The proposed change from environmental management was not an initiative of the Yass Valley Council.
On August 23, 2017, the council accepted a settlement strategy that rezoned the five-kilometre area along the ACT border to exclude development.
The Parkwood area is within five kilometres of the border but is not included in this zone, despite its more sensitive environment.
The consultation documents, filling four large folders, are available at the Yass Council office, Yass and Kippax libraries and Hall post office.
Consultation closes on April 26.
Birds before drones
I want birds, lots of birds, right throughout the ACT.
I want to see them, hear them, notice their contribution to the natural environment and enjoy their beauty every day.
And I don't want them distressed or scared off by noisy invasive drones.
Actually, I don't want to be distressed by noisy invasive drones either.
I'd much rather be swooped on by a bird than a drone; I'd even rather be pooped on by a bird than have someone's coffee hit me from the sky.
Not all technology is necessary, good, beautiful, or even consistently useful.
But birds are. I want birds, not drones.
Concern about planning
Mike Quirk (Letters, April 2) has raised the travails of witnessing last week's Assembly committee hearings into the ACT Planning Strategy.
There certainly was too much smooth patter and reliance on folksy anecdotes, rubbery
data, fuzzy mapping and time frames in answers about the ACT government's uptake of the strategy.
It was clear it would forge ahead with more and more major residential development and renewal complexes, with attention to associated suburban and community level impacts, needs and concerns still lagging behind for the foreseeable future.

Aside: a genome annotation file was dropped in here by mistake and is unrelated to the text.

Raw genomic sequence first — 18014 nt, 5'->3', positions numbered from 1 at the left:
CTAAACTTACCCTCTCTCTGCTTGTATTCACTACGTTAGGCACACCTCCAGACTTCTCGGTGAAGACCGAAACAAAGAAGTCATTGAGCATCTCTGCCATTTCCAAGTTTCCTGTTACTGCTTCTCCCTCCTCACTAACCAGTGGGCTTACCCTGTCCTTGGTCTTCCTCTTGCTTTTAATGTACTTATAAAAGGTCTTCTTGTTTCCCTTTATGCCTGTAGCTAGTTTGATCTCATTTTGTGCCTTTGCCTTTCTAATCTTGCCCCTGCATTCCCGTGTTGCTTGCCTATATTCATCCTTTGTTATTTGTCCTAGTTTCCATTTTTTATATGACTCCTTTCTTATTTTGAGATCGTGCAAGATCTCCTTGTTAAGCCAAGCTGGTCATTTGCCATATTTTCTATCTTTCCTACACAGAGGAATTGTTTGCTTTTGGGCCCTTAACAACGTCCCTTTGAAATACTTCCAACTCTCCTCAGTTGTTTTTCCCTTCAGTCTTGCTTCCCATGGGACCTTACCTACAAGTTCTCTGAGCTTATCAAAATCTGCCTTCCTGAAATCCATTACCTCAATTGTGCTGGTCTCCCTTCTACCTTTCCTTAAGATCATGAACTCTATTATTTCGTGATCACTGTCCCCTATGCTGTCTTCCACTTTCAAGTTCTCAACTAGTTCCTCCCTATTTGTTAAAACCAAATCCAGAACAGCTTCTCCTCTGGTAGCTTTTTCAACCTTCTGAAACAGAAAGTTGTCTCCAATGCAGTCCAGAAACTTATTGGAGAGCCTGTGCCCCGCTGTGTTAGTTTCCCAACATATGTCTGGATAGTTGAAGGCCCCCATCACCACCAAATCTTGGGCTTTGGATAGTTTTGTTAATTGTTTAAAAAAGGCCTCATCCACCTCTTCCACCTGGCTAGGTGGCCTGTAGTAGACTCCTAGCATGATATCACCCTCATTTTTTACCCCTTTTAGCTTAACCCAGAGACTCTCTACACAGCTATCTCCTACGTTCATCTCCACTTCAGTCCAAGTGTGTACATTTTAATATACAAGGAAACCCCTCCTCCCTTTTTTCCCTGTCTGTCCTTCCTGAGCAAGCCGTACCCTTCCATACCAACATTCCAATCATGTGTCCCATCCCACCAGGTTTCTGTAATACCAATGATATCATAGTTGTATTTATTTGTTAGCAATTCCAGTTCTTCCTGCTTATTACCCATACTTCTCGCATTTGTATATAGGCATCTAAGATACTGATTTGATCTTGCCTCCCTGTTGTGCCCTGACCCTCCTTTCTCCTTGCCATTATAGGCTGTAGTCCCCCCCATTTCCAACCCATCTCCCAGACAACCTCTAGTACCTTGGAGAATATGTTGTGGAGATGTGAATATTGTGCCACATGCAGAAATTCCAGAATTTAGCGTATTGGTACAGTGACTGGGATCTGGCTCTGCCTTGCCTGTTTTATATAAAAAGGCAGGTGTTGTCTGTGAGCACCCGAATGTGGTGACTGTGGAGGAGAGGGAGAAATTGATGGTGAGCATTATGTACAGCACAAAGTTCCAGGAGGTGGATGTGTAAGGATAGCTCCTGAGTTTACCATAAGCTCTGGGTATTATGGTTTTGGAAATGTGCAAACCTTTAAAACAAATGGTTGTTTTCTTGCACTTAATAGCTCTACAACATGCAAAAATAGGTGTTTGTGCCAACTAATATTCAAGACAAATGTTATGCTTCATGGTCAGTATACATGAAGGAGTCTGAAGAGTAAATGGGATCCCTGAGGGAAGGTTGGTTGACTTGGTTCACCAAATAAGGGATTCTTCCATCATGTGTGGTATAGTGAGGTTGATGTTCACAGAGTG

The session's content suggested that hearings on the strategy need to be held at least quarterly and be conducted more rigorously, given that the strategy will affect, increasingly, our liveability and well-being for decades to come.
Government accountability would also be well-served by several specific subject matter hearings each year, on key aspects of the strategy about which we have heard and seen less.
More transparency and better coordinated information and responses across directorates would inform not only the committee but also the ACT community about plans and delivery against key strategy objectives that impact directly on our day-to-day life, including the good design and quality of our surroundings, and the urgent need to mitigate the city's growing urban heat-island effects caused by both densification and climate change.
Driven to distraction
The ACT Legislative Assembly is inquiring into fuel prices, listing a variety of reasons why they are high.
Part of the problem must be the lack of local competition in large areas of the city.
For example, Weston Creek has one petrol outlet for almost 30,000 people if one includes Molonglo.
A small country town normally has two or three outlets.
This ridiculous situation has applied for more than 10 years, ever since the last small petrol station in the district was forced out of business by the Caltex/Woolies outlet.
Prices are high and long queues are standard at peak-hour.
If the single compressed air machine fails for a week or two (it is out of action at present) many of us must rely on the NRMA to pump up an unexpectedly leaky tyre.
Our "innovative" government has let this anti-competitive situation continue for all these years, to the great frustration of Weston Creek motorists. Why?